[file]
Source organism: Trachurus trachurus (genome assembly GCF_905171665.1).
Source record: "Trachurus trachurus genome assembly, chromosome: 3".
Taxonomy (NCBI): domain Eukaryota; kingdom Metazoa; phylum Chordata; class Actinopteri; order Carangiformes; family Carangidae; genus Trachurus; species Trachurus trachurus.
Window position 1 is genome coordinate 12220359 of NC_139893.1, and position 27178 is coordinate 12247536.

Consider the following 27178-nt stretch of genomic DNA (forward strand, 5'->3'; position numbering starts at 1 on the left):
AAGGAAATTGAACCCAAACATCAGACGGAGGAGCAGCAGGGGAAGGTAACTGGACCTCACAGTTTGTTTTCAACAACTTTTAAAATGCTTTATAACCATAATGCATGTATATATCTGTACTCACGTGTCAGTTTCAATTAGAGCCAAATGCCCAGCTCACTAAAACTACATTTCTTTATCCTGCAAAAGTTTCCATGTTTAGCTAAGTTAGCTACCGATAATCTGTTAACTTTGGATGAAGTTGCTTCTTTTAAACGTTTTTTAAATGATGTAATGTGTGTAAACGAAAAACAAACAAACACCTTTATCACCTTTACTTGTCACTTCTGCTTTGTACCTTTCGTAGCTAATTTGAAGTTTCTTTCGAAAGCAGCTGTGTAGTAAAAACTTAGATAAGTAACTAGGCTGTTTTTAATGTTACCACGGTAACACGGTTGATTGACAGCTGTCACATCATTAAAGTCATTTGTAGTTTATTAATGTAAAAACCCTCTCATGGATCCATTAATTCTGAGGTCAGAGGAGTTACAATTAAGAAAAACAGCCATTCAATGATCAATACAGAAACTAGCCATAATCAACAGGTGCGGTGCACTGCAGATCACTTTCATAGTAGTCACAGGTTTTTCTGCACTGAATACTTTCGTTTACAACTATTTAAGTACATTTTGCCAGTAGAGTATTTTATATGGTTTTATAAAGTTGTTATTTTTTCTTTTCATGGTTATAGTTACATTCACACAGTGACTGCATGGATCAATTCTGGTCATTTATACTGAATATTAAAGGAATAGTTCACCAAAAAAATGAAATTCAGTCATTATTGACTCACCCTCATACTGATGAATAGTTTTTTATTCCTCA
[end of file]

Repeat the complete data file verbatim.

Source organism: Trachurus trachurus (genome assembly GCF_905171665.1).
Source record: "Trachurus trachurus genome assembly, chromosome: 3".
Taxonomy (NCBI): domain Eukaryota; kingdom Metazoa; phylum Chordata; class Actinopteri; order Carangiformes; family Carangidae; genus Trachurus; species Trachurus trachurus.
Window position 1 is genome coordinate 12220359 of NC_139893.1, and position 27178 is coordinate 12247536.

Consider the following 27178-nt stretch of genomic DNA (forward strand, 5'->3'; position numbering starts at 1 on the left):
AAGGAAATTGAACCCAAACATCAGACGGAGGAGCAGCAGGGGAAGGTAACTGGACCTCACAGTTTGTTTTCAACAACTTTTAAAATGCTTTATAACCATAATGCATGTATATATCTGTACTCACGTGTCAGTTTCAATTAGAGCCAAATGCCCAGCTCACTAAAACTACATTTCTTTATCCTGCAAAAGTTTCCATGTTTAGCTAAGTTAGCTACCGATAATCTGTTAACTTTGGATGAAGTTGCTTCTTTTAAACGTTTTTTAAATGATGTAATGTGTGTAAACGAAAAACAAACAAACACCTTTATCACCTTTACTTGTCACTTCTGCTTTGTACCTTTCGTAGCTAATTTGAAGTTTCTTTCGAAAGCAGCTGTGTAGTAAAAACTTAGATAAGTAACTAGGCTGTTTTTAATGTTACCACGGTAACACGGTTGATTGACAGCTGTCACATCATTAAAGTCATTTGTAGTTTATTAATGTAAAAACCCTCTCATGGATCCATTAATTCTGAGGTCAGAGGAGTTACAATTAAGAAAAACAGCCATTCAATGATCAATACAGAAACTAGCCATAATCAACAGGTGCGGTGCACTGCAGATCACTTTCATAGTAGTCACAGGTTTTTCTGCACTGAATACTTTCGTTTACAACTATTTAAGTACATTTTGCCAGTAGAGTATTTTATATGGTTTTATAAAGTTGTTATTTTTTCTTTTCATGGTTATAGTTACATTCACACAGTGACTGCATGGATCAATTCTGGTCATTTATACTGAATATTAAAGGAATAGTTCACCAAAAAAATGAAATTCAGTCATTATTGACTCACCCTCATACTGATGAATAGTTTTTTATTCCTCA